Dir/scr: Alex van Warmerdam. Neth/Belgium 2015. 96 mins
Described by its renaissance man creator Alex van Warmerdam as a “ stylistic exercise”, Schneider Vs. Bax is an expertly crafted campfire yarn with a chaotic plot that pirouettes between coincidence, contrivance, bad timing and costly errors. There are no hidden depths, no overt moralising or secret meanings, just playfully subversive genre storytelling that engages from moment to moment but eventually runs out of steam.
When the prevailing sense is that anything goes, then nothing really matters, and the film has overstayed its welcome
The film’s jarring violence and dark humour provide echoes of Tarantino and the Coen brothers that might be sufficient to endear it to international arthouse audiences and the status of being the new film from the director of Borgman could lend it traction in some territories.
Schneider (Tom Dewispelaere) is a happily married family man preparing to celebrate his birthday when he receives an urgent call that requires him to go to work. He is a contract killer and his target for the day is writer Ramon Bax (van Warmerdam). To counteract his reluctance, client Mertens (Gene Bervoets) informs him that his target is a killer of children. It is a simple job at a remote location and he should be home in time for a special dinner party.
At his isolated lakeside retreat, the curmudgeonly Bax is recovering from a night of sex, drugs and booze, unceremoniously kicking out his younger girlfriend Nadine (Eva Van Wijdeven) in preparation for an awkward visit from his depressed daughter Francisca (Maria Kraakman). The day will not go as smoothly as any of them might have envisaged.
Set entirely in the piercing light of a bright summer day, Schneider makes striking use of its locations. The boggy marshland, billowing wild reeds and blinding white wooden summer house all add visual allure to a film that is very precisely composed. The setting evokes the lone house on a western prairie where the inhabitants wait for death to pay a call.
The plot leaves a more haphazard impression with fresh characters and unexpected twists randomly thrown into the mix just to keep things interesting. We are initially sympathetic towards Schneider despite his profession but gradually the tables turn as it transpires that Bax may not be quite the dissolute reprobate that he first appears.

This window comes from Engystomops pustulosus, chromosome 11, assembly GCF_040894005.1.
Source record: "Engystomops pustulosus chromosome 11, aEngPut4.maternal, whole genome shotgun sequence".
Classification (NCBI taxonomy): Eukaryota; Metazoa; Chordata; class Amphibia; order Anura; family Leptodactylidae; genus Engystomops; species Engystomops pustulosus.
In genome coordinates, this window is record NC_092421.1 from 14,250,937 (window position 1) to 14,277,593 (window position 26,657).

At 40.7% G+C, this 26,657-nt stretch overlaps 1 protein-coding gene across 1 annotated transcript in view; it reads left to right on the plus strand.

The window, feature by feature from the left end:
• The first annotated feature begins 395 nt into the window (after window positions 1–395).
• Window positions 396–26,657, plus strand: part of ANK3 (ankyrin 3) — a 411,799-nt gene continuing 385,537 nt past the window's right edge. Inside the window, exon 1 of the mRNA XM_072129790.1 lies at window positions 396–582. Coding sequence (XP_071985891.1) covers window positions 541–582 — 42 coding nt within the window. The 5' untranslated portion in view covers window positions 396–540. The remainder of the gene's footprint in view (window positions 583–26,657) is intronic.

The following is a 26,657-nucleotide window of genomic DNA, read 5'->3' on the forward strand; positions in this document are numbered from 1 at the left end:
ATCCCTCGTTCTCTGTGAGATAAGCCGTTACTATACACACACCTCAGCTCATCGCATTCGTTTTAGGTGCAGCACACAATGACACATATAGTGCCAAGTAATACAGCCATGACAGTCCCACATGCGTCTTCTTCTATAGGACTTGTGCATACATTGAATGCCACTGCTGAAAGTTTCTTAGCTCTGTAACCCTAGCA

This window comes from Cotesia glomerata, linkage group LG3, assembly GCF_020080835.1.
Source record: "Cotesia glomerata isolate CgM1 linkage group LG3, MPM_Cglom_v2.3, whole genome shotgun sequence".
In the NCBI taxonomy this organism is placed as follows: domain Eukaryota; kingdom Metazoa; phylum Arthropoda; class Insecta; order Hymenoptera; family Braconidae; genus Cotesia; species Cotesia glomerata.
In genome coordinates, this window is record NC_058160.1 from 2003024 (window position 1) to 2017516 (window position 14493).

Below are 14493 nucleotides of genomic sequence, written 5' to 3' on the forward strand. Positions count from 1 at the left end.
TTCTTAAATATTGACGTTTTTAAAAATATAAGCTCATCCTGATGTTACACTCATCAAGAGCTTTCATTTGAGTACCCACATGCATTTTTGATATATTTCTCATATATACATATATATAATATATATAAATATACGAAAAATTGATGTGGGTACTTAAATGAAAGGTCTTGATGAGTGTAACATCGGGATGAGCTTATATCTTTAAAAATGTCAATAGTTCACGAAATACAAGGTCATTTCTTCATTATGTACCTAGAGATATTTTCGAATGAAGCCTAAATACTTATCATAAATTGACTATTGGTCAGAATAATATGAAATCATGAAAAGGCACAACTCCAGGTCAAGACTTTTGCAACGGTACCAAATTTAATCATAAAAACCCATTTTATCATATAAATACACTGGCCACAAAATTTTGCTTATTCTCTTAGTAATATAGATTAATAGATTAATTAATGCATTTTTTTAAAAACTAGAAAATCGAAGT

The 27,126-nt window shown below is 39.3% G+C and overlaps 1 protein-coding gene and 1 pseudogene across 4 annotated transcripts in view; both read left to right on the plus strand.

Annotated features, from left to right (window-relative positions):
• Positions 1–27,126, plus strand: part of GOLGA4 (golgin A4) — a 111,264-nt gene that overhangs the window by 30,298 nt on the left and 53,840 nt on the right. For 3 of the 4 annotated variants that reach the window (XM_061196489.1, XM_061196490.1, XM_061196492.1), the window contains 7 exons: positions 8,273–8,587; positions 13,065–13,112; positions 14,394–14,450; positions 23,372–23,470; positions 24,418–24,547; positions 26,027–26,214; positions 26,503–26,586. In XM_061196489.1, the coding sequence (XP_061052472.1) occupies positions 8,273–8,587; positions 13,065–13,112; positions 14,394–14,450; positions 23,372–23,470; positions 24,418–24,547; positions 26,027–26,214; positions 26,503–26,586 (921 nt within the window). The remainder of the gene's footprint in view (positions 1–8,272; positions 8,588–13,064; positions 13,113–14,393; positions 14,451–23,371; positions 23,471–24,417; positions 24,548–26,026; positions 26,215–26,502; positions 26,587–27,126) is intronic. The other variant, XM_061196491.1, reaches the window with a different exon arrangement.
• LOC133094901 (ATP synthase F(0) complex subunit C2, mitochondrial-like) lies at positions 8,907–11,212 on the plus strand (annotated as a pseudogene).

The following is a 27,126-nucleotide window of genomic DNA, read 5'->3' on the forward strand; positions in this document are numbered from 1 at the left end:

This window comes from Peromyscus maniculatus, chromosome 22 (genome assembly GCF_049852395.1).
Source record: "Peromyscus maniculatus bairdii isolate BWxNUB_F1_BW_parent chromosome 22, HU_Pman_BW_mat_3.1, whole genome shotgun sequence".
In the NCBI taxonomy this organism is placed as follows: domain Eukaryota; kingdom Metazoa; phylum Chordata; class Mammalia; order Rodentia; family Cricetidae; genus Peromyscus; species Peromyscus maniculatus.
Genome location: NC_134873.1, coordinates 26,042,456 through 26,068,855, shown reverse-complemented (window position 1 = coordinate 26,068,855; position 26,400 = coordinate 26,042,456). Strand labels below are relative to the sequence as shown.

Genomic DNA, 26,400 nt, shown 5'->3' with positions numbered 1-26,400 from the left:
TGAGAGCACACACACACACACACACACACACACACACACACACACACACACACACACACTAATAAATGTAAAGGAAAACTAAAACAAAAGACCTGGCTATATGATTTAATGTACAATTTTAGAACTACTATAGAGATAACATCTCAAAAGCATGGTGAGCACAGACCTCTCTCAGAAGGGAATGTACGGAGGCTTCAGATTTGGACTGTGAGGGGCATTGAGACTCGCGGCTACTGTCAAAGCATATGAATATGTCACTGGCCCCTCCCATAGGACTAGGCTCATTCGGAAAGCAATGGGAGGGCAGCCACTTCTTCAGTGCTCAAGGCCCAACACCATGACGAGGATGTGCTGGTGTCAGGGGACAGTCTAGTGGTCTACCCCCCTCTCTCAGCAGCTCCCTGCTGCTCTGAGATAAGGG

Despite his tough love towards the fragile Francisca, Bax seems genuinely concerned about her welfare. Revelations along the way suggest van Warmerdam is just as inclined to pull the strings of audience expectations and reactions as the man behind the initial orders to kill Bax. His is equally not averse to embracing the hoariest of cliches, employing his wife Annet Malherbe to play golden-hearted prostitute Gina who is easily the most likable and decent character in the whole piece.
Schneider Vs. Bax has moments of deadpan black comedy but the scenes of savage violence are disconcerting and Francisca seems to become a completely different person through the course of the film as a highly strung, emotionally vulnerable woman is reborn as a calm, capable survivor of even the most traumatic incidents.
When even more characters are introduced (including Bax’s creepily lecherous father), we lose sight of Schneider and his task and the convoluted contortions of the narrative become much more transparent. When the prevailing sense is that anything goes, then nothing really matters, and the film has overstayed its welcome. Some of it was fun while it lasted.
Production Companies: Graniet Film, Czar Film, Vara, Mollywood
International sales: Fortissimo Films firstname.lastname@example.org
Producer Marc van Warmerdam
Co-producers Eurydice Gysel, Koe Mortier, Robert Kievit
Cinematography Tom Erisman
Editor Job Ter Burg
Production design Geert Paredis
Music Alex van Warmerdam
Main cast Tom Dewispelaere, Alex van Warmerdam, Maria Kraakman, Annet Malherbe